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Hope Will Host Ottawa Area Summit
On Racism on Tuesday, Feb. 13

Posted January 25, 2001

HOLLAND -- On Tuesday, Feb. 13, Hope College will host an area-wide summit designed to help remove racial barriers in the community.

The all-day "Ottawa Area Summit on Racism" will begin at 8 a.m. in Dimnent Memorial Chapel, and will continue until 4 p.m. The event, sponsored by the Lakeshore Ethnic Diversity Alliance, will include opening and closing keynote addresses by two nationally known civil rights leaders, as well as planning workshops for all participants.

The campus community is invited. Admission is $15, including lunch.

The opening keynote address will be presented by Dr. Gregory H. Williams, who is dean of the Ohio State University College of Law and author of "Life on the Color Line: The True Story of a White Boy Who Discovered He was Black." The closing keynote will be by Dr. Juan Andrade Jr., who is president of the United States Hispanic Leadership Institute in Chicago, Ill.

Williams, a law professor for 22 years, is immediate past president of the Association of American Law Schools. In 1999, he was named the first recipient of the National Bar Association's "A. Leon Higginbotham Jr. Award for Contributions to the Preservation and Promotion of Human and Civil Rights." His best-selling autobiography has received several awards and will be made into a movie.

Andrade has headed the United States Hispanic Leadership Institute since 1982. The institute educates the public about Hispanic issues and politics, trains public officials in local development programs, advocates for policies supported by Hispanics, and conducts research on Hispanic social, economic and political demographics. He has received a number of awards, and worked with government and community leaders in Mexico and countries in Central and South America and the Caribbean.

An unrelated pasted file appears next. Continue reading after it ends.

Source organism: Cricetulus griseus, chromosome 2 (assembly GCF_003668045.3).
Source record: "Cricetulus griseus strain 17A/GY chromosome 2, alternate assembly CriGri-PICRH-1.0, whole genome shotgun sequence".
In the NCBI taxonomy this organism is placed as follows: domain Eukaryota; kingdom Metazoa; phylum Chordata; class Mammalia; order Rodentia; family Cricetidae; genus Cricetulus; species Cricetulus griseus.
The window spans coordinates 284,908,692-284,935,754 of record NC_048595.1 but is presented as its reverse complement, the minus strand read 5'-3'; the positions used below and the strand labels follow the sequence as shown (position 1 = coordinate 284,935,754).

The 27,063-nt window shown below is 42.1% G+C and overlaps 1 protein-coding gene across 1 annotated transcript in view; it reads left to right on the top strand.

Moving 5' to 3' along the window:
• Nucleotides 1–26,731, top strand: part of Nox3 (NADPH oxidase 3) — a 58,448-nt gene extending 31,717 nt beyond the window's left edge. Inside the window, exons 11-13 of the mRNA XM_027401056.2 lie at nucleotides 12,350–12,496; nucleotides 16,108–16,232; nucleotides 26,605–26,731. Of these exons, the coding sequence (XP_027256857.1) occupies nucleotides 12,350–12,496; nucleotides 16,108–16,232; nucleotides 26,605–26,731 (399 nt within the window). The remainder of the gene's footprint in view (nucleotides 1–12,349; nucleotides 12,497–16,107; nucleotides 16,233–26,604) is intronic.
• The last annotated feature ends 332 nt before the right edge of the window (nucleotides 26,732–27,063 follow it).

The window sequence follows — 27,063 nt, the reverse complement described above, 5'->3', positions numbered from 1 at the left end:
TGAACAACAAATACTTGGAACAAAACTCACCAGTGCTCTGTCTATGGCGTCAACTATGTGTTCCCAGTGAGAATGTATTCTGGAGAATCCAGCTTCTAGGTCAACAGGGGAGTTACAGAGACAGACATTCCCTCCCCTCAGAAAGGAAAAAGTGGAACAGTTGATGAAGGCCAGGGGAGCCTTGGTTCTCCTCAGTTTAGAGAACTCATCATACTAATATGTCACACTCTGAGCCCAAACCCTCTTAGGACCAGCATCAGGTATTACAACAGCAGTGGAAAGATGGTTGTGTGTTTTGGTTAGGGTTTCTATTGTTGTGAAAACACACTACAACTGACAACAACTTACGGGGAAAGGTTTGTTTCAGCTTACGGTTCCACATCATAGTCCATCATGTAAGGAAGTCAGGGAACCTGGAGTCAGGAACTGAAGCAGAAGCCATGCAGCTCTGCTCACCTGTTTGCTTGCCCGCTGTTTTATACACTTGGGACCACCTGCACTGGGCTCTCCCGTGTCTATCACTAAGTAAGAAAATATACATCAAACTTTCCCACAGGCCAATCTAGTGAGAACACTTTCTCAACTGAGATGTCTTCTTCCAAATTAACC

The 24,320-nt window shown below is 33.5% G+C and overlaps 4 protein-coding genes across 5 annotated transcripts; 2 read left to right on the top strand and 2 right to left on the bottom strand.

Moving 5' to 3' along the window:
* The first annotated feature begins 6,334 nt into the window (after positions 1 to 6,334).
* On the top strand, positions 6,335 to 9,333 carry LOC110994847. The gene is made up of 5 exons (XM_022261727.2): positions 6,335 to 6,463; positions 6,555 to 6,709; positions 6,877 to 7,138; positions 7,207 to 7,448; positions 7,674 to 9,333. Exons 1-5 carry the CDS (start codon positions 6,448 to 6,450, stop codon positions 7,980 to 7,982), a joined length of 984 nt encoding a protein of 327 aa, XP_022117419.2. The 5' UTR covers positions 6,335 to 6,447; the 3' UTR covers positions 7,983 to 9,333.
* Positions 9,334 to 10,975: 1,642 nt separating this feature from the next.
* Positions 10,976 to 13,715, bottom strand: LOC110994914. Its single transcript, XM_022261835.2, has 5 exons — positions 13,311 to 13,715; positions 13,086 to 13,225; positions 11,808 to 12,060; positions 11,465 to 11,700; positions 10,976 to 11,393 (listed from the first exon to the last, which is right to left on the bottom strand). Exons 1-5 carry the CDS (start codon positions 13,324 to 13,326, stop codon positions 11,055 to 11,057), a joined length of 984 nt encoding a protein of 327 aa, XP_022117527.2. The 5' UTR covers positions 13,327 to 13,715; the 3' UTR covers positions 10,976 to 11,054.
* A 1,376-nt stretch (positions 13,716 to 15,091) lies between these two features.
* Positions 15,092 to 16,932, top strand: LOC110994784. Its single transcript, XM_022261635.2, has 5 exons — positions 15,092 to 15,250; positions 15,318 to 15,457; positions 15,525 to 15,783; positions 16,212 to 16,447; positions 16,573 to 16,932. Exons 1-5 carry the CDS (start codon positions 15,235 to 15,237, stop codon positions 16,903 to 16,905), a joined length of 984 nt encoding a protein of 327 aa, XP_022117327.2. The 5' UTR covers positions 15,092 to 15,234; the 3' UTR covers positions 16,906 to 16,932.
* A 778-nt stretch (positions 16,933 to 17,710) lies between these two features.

All who attend will be asked to participate in one of the summit's seven workshops, which will focus on business, community, education, faith communities, government, health care and the media. The workshop teams will develop strategies that can be put into action to overcome racial barriers in the community.

"Creating an inclusive community depends on all of us," said Gail Harrison, who is executive director of the Lakeshore Ethnic Diversity Alliance (LEDA). "We will go away from the summit knowing specific steps we can take to make our towns places where all are respected and valued."

Ottawa County is becoming increasingly diverse as a community. For example, between 1990 and 1998, the number of Hispanics in the county increased more than 40 percent while the Asian population jumped by more than 55 percent and the African-American population grew by 30 percent.

The summit is the beginning of a five-year initiative dedicated to fostering racial inclusion in the Ottawa County area. The event follows town meetings held in Holland and in Grand Haven on September 28 and November 2 respectively, and a related leadership conference held at Hope on December 8.

Registration forms for the Tuesday, Feb. 13, summit may be obtained by calling (616) 846-9074, or from the event's web site.

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